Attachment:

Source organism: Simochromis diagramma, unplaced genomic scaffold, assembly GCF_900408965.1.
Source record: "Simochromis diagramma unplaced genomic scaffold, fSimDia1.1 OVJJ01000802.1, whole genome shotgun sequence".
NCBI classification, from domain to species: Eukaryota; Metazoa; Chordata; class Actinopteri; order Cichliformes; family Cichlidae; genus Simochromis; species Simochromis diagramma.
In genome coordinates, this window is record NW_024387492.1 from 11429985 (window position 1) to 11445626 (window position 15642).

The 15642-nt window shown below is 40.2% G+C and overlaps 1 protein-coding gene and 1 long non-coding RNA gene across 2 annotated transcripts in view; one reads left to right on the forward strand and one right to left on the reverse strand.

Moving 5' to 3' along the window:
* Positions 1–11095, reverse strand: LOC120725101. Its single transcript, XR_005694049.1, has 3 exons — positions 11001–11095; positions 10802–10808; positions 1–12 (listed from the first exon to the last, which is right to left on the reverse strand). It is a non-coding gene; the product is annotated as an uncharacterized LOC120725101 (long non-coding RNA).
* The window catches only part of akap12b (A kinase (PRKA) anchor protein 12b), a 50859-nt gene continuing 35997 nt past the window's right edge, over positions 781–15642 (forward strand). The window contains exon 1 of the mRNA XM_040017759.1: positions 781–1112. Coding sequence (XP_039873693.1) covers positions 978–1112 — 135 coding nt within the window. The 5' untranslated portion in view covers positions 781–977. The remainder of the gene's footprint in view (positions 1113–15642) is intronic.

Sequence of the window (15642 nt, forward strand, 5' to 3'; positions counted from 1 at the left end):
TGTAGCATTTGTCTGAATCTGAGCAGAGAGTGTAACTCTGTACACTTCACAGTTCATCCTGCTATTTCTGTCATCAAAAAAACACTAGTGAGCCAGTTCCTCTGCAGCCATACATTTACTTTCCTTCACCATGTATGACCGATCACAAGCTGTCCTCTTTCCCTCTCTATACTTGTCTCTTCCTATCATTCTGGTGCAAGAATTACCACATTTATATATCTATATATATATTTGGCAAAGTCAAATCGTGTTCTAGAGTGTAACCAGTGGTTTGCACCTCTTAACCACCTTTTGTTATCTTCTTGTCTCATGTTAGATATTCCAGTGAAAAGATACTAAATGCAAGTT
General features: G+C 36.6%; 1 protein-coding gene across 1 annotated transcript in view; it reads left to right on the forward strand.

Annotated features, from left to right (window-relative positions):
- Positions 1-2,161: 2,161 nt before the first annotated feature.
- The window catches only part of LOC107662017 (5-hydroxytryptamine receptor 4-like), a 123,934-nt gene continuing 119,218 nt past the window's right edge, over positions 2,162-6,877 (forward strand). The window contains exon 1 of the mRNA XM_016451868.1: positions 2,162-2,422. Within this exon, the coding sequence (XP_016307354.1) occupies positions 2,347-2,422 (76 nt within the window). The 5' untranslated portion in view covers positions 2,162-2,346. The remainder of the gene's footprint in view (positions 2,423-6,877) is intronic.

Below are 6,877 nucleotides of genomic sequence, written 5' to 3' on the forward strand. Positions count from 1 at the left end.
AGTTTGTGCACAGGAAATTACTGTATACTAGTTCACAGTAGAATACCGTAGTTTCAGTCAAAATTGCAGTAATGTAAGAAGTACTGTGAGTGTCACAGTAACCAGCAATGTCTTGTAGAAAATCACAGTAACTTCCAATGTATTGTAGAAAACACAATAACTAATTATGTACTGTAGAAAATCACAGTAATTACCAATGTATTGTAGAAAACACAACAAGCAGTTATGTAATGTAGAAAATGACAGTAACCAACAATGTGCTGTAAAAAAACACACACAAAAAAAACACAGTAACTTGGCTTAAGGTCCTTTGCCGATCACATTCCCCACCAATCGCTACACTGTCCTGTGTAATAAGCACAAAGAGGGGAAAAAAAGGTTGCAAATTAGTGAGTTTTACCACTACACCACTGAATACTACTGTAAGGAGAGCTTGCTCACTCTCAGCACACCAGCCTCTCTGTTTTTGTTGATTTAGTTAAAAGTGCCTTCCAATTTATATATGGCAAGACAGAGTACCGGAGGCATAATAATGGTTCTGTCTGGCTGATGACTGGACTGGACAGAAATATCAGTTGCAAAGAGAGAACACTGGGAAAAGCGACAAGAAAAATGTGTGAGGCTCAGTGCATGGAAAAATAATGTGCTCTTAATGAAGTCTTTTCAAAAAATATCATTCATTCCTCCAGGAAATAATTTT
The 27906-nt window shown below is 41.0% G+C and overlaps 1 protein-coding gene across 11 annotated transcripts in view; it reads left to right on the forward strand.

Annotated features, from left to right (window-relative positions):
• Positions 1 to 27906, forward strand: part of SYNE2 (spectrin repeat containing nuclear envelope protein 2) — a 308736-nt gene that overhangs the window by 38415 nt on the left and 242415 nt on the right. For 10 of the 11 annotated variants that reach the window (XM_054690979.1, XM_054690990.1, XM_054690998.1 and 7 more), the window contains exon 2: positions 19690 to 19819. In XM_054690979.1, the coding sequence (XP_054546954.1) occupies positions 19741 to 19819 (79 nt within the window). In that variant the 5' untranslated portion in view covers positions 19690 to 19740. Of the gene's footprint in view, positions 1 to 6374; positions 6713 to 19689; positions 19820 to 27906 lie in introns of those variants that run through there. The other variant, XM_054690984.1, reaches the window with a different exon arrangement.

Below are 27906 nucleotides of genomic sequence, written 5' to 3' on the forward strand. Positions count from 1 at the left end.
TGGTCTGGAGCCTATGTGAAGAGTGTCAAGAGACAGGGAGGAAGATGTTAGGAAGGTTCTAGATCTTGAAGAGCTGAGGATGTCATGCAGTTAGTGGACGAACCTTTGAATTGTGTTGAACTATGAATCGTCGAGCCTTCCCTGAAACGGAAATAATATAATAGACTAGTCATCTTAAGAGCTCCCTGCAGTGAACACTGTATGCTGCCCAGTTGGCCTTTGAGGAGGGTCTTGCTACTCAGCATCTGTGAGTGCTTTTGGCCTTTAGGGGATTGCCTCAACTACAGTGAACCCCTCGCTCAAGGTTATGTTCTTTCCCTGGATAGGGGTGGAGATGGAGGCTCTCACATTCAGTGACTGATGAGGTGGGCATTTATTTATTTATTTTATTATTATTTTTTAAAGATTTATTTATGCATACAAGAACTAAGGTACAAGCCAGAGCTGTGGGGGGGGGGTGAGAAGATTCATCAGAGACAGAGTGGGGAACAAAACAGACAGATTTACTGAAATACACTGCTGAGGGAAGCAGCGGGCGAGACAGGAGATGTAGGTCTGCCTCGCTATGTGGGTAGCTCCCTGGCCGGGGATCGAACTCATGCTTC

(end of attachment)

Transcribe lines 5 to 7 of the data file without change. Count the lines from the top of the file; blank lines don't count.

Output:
The 15642-nt window shown below is 40.2% G+C and overlaps 1 protein-coding gene and 1 long non-coding RNA gene across 2 annotated transcripts in view; one reads left to right on the forward strand and one right to left on the reverse strand.

Moving 5' to 3' along the window:
* Positions 1–11095, reverse strand: LOC120725101. Its single transcript, XR_005694049.1, has 3 exons — positions 11001–11095; positions 10802–10808; positions 1–12 (listed from the first exon to the last, which is right to left on the reverse strand). It is a non-coding gene; the product is annotated as an uncharacterized LOC120725101 (long non-coding RNA).